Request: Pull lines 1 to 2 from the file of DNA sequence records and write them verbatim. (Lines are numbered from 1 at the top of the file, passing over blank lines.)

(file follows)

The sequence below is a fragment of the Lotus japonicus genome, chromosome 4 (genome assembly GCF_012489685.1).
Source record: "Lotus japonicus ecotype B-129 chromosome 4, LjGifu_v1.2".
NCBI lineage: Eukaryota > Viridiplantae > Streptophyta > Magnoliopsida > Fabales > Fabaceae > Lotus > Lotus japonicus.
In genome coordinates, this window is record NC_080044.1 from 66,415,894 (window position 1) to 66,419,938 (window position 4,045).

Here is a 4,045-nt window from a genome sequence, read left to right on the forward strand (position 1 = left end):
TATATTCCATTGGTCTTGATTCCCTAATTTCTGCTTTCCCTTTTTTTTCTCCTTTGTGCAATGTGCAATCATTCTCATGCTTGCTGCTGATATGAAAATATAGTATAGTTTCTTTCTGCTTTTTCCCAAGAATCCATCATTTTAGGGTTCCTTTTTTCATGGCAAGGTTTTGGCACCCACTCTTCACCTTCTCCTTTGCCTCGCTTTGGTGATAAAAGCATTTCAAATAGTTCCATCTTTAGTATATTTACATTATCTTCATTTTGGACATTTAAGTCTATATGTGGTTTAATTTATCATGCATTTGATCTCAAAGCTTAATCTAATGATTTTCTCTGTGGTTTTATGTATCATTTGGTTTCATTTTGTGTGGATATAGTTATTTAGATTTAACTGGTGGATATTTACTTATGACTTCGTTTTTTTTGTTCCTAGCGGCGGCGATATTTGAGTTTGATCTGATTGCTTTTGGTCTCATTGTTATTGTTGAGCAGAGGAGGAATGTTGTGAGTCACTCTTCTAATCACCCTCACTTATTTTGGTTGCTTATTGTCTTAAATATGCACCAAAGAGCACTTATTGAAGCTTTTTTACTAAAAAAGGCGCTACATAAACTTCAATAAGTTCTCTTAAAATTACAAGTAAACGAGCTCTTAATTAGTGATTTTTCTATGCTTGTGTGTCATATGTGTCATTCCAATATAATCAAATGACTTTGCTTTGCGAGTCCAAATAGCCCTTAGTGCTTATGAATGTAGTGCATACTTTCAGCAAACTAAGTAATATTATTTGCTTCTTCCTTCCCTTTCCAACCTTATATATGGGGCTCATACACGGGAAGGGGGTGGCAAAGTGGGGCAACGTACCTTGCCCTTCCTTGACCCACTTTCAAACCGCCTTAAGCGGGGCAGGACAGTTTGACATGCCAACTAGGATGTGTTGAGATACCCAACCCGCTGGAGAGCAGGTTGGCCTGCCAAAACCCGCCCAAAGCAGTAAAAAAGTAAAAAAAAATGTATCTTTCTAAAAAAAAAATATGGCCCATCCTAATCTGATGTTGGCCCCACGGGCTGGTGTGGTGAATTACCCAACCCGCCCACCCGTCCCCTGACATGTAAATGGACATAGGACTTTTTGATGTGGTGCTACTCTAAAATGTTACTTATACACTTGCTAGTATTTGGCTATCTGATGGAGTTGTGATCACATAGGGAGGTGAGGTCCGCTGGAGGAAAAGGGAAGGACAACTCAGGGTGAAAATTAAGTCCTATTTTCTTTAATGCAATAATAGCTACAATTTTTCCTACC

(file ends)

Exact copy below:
The sequence below is a fragment of the Lotus japonicus genome, chromosome 4 (genome assembly GCF_012489685.1).
Source record: "Lotus japonicus ecotype B-129 chromosome 4, LjGifu_v1.2".